Sunday, January 9, 2022

Sunday Worst: Bizarro Awards 2021

  My good friend the Doctor said that I should do a parallel list to my Kal-El Awards that reflect to worst in pop culture from the year.  He suggested that I call them the "Lenny Luthors" after the horrible Jon Cryer character from Superman IV: The Quest for Peace.  The rational for choosing Lenny was that "he is terrible in every way that Superman is awesome."

I liked the idea, but I thought instead of Lenny Luthor we would name the awards after the true opposite of Superman:


Bizarro is the anti-Superman, literally.  He even maintains speech patterns that are the opposite of what he means.  "Good-bye, me am not Bizarro.  Me like you!  Live!"  said by Bizarro actually means "Hello, I am Bizarro.  I hate you! Die!"

So since Superman is my mark of excellence.  Bizarro will be my mark of utter awfulness.   Unlike the Kal-El awards, these will be focused only on movies.  The reason is that serialized work like television and comics require a longer time commitment in order to understand the material.  You may have to watch a show or read a comic for several months before you discover if it is truly bad or good.  It took me a few episodes to understand the logic behind Vincent D'Onofrio's performance in Daredevil.  The investment of time and/or money also precludes a lot of unnecessary sampling, so my exposure to bad material is a bit less.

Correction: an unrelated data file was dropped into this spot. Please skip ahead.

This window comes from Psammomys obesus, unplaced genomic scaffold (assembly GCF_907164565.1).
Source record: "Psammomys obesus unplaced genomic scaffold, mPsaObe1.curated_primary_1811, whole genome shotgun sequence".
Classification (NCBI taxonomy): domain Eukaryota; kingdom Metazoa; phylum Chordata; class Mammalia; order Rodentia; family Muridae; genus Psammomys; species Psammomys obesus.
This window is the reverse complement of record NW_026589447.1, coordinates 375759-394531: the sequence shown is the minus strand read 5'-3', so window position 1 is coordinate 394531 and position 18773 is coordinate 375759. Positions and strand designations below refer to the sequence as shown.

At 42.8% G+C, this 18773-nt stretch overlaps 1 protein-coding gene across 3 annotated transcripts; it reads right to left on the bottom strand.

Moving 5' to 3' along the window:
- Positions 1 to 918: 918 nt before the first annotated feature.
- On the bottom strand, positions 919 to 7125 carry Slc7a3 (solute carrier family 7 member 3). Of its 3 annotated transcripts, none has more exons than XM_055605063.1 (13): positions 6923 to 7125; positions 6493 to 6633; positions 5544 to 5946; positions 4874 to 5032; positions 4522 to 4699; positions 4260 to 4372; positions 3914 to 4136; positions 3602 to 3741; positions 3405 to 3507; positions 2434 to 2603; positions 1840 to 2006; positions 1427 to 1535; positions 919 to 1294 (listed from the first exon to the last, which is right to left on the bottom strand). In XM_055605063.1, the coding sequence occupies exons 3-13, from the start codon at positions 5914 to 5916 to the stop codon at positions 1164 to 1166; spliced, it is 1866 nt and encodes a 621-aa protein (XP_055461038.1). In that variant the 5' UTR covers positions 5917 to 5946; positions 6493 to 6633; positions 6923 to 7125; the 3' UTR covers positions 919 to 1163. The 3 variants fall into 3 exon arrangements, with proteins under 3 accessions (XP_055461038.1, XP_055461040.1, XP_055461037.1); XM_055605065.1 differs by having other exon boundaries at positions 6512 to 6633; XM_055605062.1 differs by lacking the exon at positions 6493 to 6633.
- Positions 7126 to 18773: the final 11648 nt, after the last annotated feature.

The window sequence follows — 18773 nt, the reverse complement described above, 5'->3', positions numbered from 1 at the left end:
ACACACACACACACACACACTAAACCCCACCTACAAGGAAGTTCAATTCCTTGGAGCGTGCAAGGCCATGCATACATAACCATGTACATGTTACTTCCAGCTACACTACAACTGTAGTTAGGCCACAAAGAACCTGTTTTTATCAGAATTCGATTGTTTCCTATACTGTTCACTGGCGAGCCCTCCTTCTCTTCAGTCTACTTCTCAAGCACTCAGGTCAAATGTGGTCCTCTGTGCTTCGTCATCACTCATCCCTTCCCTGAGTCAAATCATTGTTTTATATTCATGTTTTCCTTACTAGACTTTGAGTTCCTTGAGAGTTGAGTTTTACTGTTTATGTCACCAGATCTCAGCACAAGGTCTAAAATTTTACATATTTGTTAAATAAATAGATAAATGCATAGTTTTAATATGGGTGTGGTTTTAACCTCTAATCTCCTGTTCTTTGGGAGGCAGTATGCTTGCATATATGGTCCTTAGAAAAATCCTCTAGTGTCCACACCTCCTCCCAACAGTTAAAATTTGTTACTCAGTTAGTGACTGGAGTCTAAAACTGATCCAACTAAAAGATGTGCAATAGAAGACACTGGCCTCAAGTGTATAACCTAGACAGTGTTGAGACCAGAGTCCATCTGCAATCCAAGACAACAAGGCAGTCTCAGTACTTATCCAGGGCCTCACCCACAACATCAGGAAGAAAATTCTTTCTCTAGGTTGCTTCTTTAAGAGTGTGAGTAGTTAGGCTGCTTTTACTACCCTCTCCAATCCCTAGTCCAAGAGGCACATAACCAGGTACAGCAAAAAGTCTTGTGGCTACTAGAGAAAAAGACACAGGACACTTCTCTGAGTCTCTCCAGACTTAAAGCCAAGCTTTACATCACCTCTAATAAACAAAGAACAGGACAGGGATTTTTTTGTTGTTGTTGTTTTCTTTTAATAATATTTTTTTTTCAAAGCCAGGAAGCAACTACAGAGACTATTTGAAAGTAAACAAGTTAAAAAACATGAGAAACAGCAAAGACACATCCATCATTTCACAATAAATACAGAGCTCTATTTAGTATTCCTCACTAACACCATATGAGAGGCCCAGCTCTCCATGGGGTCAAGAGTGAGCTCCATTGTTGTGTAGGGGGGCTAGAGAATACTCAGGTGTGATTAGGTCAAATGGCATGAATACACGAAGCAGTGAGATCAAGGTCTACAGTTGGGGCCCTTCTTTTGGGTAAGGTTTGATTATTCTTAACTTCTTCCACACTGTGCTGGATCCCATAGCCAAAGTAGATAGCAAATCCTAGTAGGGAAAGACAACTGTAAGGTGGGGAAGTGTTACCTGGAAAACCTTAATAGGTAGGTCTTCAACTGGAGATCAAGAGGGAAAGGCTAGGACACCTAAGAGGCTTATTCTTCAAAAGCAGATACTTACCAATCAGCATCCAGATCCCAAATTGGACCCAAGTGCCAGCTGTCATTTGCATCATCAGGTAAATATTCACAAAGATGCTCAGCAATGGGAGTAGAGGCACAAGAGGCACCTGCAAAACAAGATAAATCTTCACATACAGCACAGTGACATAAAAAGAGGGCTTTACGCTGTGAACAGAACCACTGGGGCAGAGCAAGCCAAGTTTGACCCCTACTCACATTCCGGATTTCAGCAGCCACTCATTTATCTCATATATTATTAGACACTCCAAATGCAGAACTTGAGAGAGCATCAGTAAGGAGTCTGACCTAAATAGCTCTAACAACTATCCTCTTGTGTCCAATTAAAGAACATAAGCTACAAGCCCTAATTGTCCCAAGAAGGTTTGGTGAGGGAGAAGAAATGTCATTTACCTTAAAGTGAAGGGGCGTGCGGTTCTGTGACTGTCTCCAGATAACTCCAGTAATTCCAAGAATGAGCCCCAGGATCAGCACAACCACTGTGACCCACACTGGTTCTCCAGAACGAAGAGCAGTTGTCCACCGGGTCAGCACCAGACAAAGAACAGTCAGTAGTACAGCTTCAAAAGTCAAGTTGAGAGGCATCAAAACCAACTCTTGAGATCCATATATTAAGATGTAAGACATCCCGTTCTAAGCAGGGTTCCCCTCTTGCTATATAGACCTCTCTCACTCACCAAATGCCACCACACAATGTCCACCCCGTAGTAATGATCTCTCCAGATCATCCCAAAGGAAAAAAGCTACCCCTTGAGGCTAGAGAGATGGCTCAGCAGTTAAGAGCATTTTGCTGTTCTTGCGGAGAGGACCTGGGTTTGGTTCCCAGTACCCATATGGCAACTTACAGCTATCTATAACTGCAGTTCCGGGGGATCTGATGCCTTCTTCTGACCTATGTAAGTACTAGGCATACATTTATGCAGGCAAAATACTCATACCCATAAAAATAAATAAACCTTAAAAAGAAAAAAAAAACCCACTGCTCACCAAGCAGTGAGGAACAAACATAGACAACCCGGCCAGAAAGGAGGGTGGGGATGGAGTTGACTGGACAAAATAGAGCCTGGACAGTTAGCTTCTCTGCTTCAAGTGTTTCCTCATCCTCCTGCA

With a movie, you can have a complete understanding of the product after 90-180 minutes.  So I only have two TV categories:

-Worst TV Show I Stopped Watching
-Worst TV Show I Still Watch

In both of these cases I will be giving my critical condemnation of shows about which I have some significant experience and thus have a basis for calling them critical failures

So now, here are the Bizarro Awards for movies this past year.  (based on the movies I have seen).


The Suicide Squad

This is a movie that swings for the fences and misses big time.  I know others who disagree, and I respect that.  But for me, I was horribly disappointed and disgusted by this film.

James Gunn is someone who has really horrible instincts.  His aesthetic and moral compass in movies is completely out of phase with mine.  His Guardians of the Galaxy is a truly incredible movie because he was restrained by the Marvel machine and forced to be creative.  Given a PG-13 rating, and given the overall vibe fo the MCU, Gunn had to use his powers as a writer/director to deliver something appropriate for most audiences.

When DC took the guard rails off, we got The Suicide Squad: a movie that is dark and disgusting and one those is intentionally ugly and nihilistic.  Don't get me wrong: there is a place for R-Rated, mature content comic book films.  Deadpool, Watchmen, and Logan have proved that.  But Gunn's movie revels in its grossness to the point where there is almost nothing likable or redeemable by anyone or anything in the story.